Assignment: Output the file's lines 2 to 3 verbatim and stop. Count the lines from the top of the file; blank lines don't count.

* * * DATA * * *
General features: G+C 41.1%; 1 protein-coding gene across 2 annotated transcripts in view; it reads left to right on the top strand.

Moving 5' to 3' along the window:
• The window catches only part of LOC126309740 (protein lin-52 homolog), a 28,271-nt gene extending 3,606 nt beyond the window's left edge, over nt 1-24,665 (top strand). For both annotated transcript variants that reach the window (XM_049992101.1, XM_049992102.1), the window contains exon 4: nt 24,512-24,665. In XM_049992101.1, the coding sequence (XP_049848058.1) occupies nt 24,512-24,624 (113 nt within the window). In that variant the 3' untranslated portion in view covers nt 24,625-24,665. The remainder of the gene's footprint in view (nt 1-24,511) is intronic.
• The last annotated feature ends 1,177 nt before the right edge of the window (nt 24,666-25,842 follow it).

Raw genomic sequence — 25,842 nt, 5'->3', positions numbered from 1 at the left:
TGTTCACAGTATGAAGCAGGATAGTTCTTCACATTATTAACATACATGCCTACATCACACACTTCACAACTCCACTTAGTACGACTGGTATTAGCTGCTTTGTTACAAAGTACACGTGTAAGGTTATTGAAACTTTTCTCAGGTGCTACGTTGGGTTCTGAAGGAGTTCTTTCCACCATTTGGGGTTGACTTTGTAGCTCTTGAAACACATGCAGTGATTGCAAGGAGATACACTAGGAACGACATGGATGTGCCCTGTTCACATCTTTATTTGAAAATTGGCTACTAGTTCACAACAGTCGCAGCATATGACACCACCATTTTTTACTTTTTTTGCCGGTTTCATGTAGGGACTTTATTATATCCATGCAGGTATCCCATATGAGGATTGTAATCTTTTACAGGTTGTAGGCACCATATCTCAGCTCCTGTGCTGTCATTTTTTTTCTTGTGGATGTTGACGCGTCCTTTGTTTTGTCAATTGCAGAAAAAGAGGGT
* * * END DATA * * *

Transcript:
Moving 5' to 3' along the window:
• The window catches only part of LOC126309740 (protein lin-52 homolog), a 28,271-nt gene extending 3,606 nt beyond the window's left edge, over nt 1-24,665 (top strand). For both annotated transcript variants that reach the window (XM_049992101.1, XM_049992102.1), the window contains exon 4: nt 24,512-24,665. In XM_049992101.1, the coding sequence (XP_049848058.1) occupies nt 24,512-24,624 (113 nt within the window). In that variant the 3' untranslated portion in view covers nt 24,625-24,665. The remainder of the gene's footprint in view (nt 1-24,511) is intronic.